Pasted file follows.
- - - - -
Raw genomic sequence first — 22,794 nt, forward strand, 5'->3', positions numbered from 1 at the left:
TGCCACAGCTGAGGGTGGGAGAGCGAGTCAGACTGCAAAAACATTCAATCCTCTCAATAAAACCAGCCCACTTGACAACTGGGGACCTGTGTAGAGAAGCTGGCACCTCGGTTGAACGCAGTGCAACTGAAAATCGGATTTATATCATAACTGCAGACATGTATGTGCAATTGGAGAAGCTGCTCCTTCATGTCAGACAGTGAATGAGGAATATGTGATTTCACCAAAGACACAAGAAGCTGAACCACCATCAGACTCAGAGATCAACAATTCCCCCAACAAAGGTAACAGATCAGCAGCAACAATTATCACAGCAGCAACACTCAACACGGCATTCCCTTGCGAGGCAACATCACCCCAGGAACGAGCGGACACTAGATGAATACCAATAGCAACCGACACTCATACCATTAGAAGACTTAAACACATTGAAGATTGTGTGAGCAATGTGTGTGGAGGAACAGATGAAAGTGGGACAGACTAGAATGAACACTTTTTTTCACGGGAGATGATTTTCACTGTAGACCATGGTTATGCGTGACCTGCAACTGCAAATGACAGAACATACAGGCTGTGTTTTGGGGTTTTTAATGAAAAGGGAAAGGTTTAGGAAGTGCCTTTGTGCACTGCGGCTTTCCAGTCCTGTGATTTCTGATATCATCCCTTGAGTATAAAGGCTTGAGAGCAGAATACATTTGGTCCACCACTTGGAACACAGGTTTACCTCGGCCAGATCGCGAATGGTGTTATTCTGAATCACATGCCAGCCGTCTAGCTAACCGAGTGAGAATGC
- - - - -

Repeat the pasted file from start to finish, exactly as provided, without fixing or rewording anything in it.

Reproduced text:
Raw genomic sequence first — 22,794 nt, forward strand, 5'->3', positions numbered from 1 at the left:
TGCCACAGCTGAGGGTGGGAGAGCGAGTCAGACTGCAAAAACATTCAATCCTCTCAATAAAACCAGCCCACTTGACAACTGGGGACCTGTGTAGAGAAGCTGGCACCTCGGTTGAACGCAGTGCAACTGAAAATCGGATTTATATCATAACTGCAGACATGTATGTGCAATTGGAGAAGCTGCTCCTTCATGTCAGACAGTGAATGAGGAATATGTGATTTCACCAAAGACACAAGAAGCTGAACCACCATCAGACTCAGAGATCAACAATTCCCCCAACAAAGGTAACAGATCAGCAGCAACAATTATCACAGCAGCAACACTCAACACGGCATTCCCTTGCGAGGCAACATCACCCCAGGAACGAGCGGACACTAGATGAATACCAATAGCAACCGACACTCATACCATTAGAAGACTTAAACACATTGAAGATTGTGTGAGCAATGTGTGTGGAGGAACAGATGAAAGTGGGACAGACTAGAATGAACACTTTTTTTCACGGGAGATGATTTTCACTGTAGACCATGGTTATGCGTGACCTGCAACTGCAAATGACAGAACATACAGGCTGTGTTTTGGGGTTTTTAATGAAAAGGGAAAGGTTTAGGAAGTGCCTTTGTGCACTGCGGCTTTCCAGTCCTGTGATTTCTGATATCATCCCTTGAGTATAAAGGCTTGAGAGCAGAATACATTTGGTCCACCACTTGGAACACAGGTTTACCTCGGCCAGATCGCGAATGGTGTTATTCTGAATCACATGCCAGCCGTCTAGCTAACCGAGTGAGAATGC